Putting the kettle on during a crisis, queuing in an orderly fashion and having an avid interest in the weather at all times have all been identified as key British traits, according to new research.
The findings emerged in a study of 2,000 UK adults, which revealed the top 50 traditions Britons are most proud of and those they still keep even when holidaying abroad.
Also featured in the list is enjoying a Sunday roast, always being overly polite and having a full English breakfast.
While other popular British customs include celebrating Guy Fawkes Night, having turkey for Christmas dinner and going to a typical English countryside pub.
Tea, unsurprisingly also came out as the most essential British trait we love to start the day with and pack in our suitcase, even when travelling abroad.
The survey was commissioned by award-winning luxury holiday provider, Sovereign, ahead of the Queen’s 90th birthday on 21 April.
A spokesman for Sovereign said: “Britain has many wonderful traditions which we as a nation are rightly proud of.
“And what better time to reveal our most favourite things about being British than in the build-up to the Queen’s landmark birthday.
“The list shows that we don’t take ourselves too seriously and aren’t afraid to acknowledge our uniquely British traits.”
Elsewhere in the top 50, were saying sorry when you’ve done nothing wrong, adhering to rules and taking layers of clothes to the beach in case it gets cold.
Always cheering on the underdog, barbequing at the merest hint of sunshine and dunking biscuits into a cup of hot tea also appeared.
Of those polled 85 per cent said they are proud to be British – with three quarters of the nation particularly proud of its sense of humour.
More than half of respondents said the Royal Family makes them feel patriotic while half appreciate the UK’s musical legacy.
One in two Brits said they feel most proud of Great Britain when the Olympics take place and four in 10 said a royal wedding gets their emotions stirring.
And over a third of people said they feel patriotic during Wimbledon and when meeting people from the rest of the world.
Seven in 10 adults said they try to uphold traditional British customs in their households such as being polite and marking Remembrance Day.
And three in five of those surveyed said they typically enjoy traditional British cuisine like fish and chips and Sunday dinner above any other.
Indeed 46 per cent of Brits admit they struggle when abroad to drop national quirks or routines.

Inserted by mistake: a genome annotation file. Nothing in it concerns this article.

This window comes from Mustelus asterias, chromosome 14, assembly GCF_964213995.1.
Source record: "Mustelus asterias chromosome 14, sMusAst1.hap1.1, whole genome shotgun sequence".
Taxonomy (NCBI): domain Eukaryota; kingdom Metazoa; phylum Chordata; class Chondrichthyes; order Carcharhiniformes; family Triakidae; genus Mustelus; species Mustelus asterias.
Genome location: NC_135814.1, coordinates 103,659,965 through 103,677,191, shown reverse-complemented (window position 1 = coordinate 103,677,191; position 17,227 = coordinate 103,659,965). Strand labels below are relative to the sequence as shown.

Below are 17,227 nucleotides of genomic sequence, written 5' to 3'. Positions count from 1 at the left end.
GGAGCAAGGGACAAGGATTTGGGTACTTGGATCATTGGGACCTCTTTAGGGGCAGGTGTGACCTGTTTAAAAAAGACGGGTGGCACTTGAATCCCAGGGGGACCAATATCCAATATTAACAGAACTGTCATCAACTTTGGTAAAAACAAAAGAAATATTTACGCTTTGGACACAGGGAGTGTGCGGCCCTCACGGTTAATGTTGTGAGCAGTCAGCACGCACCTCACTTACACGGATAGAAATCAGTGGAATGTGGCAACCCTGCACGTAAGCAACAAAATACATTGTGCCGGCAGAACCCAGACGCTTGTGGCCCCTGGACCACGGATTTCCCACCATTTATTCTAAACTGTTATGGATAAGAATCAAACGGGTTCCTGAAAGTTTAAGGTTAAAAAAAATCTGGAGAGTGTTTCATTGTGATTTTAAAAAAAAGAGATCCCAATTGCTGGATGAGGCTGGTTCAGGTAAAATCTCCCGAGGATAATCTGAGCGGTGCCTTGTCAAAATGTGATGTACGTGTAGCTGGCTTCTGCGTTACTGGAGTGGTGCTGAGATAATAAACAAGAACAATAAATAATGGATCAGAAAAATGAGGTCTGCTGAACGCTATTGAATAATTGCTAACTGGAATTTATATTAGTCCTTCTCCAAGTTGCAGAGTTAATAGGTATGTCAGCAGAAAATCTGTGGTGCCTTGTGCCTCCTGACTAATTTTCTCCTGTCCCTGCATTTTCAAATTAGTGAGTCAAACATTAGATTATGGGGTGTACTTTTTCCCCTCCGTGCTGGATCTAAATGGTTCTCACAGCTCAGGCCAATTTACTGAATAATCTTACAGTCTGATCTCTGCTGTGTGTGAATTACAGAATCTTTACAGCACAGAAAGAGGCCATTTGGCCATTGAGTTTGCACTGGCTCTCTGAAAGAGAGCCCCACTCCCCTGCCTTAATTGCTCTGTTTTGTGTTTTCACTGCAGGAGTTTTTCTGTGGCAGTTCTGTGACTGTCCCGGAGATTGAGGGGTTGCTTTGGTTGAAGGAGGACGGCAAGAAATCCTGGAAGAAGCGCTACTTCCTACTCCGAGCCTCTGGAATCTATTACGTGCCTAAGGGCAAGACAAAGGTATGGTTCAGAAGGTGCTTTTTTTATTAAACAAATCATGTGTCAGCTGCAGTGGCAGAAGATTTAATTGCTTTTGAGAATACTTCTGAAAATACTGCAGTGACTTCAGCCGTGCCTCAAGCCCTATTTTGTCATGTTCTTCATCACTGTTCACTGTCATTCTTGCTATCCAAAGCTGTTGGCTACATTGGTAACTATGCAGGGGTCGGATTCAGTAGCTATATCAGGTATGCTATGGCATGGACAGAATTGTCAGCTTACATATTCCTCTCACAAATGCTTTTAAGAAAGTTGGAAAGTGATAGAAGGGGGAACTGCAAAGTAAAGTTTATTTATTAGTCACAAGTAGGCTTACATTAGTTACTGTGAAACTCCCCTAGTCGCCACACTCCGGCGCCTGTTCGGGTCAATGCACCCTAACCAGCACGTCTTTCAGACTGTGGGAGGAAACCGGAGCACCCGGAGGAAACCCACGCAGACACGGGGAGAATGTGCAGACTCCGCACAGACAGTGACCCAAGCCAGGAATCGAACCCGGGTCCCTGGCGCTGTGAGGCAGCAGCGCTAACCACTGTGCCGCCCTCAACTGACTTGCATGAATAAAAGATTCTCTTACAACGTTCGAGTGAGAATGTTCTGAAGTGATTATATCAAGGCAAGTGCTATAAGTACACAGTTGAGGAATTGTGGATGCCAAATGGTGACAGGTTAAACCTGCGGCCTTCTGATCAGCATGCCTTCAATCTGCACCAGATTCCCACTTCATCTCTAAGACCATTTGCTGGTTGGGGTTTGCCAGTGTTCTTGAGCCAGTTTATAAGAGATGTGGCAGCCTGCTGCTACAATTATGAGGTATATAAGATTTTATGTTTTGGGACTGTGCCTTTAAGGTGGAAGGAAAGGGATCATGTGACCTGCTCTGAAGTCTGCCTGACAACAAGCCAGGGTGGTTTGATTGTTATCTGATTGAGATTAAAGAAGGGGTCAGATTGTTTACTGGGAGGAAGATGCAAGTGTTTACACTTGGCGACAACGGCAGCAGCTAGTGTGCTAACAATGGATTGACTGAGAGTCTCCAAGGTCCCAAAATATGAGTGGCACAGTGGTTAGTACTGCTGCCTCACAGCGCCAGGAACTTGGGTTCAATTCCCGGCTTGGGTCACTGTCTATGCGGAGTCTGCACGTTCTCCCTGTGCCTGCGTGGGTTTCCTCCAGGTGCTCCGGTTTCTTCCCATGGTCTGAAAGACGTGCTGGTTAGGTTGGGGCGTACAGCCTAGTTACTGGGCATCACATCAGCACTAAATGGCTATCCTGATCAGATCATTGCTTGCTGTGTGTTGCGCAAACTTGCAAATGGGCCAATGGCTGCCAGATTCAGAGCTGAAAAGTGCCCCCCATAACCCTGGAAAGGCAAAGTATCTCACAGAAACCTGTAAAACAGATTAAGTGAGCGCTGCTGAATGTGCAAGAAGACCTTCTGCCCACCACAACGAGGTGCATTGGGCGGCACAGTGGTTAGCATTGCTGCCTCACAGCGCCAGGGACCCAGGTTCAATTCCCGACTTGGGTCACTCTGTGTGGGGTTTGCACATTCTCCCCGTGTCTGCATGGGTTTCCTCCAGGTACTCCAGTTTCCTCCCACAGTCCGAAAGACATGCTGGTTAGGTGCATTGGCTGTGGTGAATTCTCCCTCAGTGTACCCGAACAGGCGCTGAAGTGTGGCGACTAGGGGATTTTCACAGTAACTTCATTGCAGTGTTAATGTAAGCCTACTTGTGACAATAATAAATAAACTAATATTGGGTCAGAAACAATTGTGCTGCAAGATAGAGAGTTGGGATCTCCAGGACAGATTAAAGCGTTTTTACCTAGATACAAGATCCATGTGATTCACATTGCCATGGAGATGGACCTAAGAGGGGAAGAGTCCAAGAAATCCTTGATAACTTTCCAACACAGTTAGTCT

Four in 10 said they still start the day with a cup of tea when out of the country and a quarter stick to speaking English – while just under one in four watch or search for British TV.
In fact tea is what UK adults think Britain does best or has the best of – followed by history and comedy.
TOP 50 BRITISH TRADITIONS
1. Eating a traditional roast dinner on a Sunday
2. Putting the kettle on in a crisis
3. Eating a full English breakfast
4. The ability to queue nicely
5. Cheering on the underdog
6. Going to the pub
7. Guy Fawkes night
8. Eating turkey on Christmas Day
9. Having an avid interest in the weather at all time
10. Being overly polite in every eventuality
11. Celebrating Remembrance Day
12. Eating fish and chips on a Friday
13. Pancake flipping on Shrove Tuesday
14. Saying sorry when you’ve not done anything wrong
15. Dunking biscuits in tea
16. Checking the local weather report before travelling anywhere
17. The sending and receiving of greetings cards
18. Adhering to rules (following the arrows the correct way round the car park, for example)
19. Being proud of your garden
20. Enjoying a cream tea in Devon
21. Eating pasties when visiting Cornwall
22. The Changing of the Guard at Buckingham Palace
23. White weddings
24. Watching the Queen’s Speech on Christmas Day
25. Getting the strawberries and cream out to watch Wimbledon
26. Keeping a stiff upper lip at all times
27. Visiting Pantomime at Christmas
28. Always taking an umbrella down before you get indoors
29. Considering meat and two veg as the staple parts of a main meal
30. Trying to catch the very last rays of sun on a summer’s day
31. Tutting or sighing loudly if someone jumps a queue, but not doing anything about it
32. Barbequing at the first hint of sunshine
33. Taking great pride in celebrating one-time special events
34. Taking layers of clothing to the beach, just in case it’s cold or the sun goes in when you get there
35. Hailing the BBC as the best thing on television
36. Moving around the garden to catch the sun rays through the day
37. Playing conkers in the playground
38. Doing a spot of gardening on a bank holiday
39. Reading the newspapers in the morning
40. Drinking cider in Somerset
41. Doing DIY on a bank holiday weekend
42. Arguing about politics
43. Instinctively wanting to go the pub on a sunny day
44. Travelling by black cabs or red buses in London
45. Morris Dancing
46. Flocking to the beach as soon as the temperature rises
47. Having a strong opinion about whether you put the milk in before the tea & hot water, or vice versa
48. Refusing to complain about bad service
49. Maypole dancing to celebrate May Day
50. Obsessing about the traffic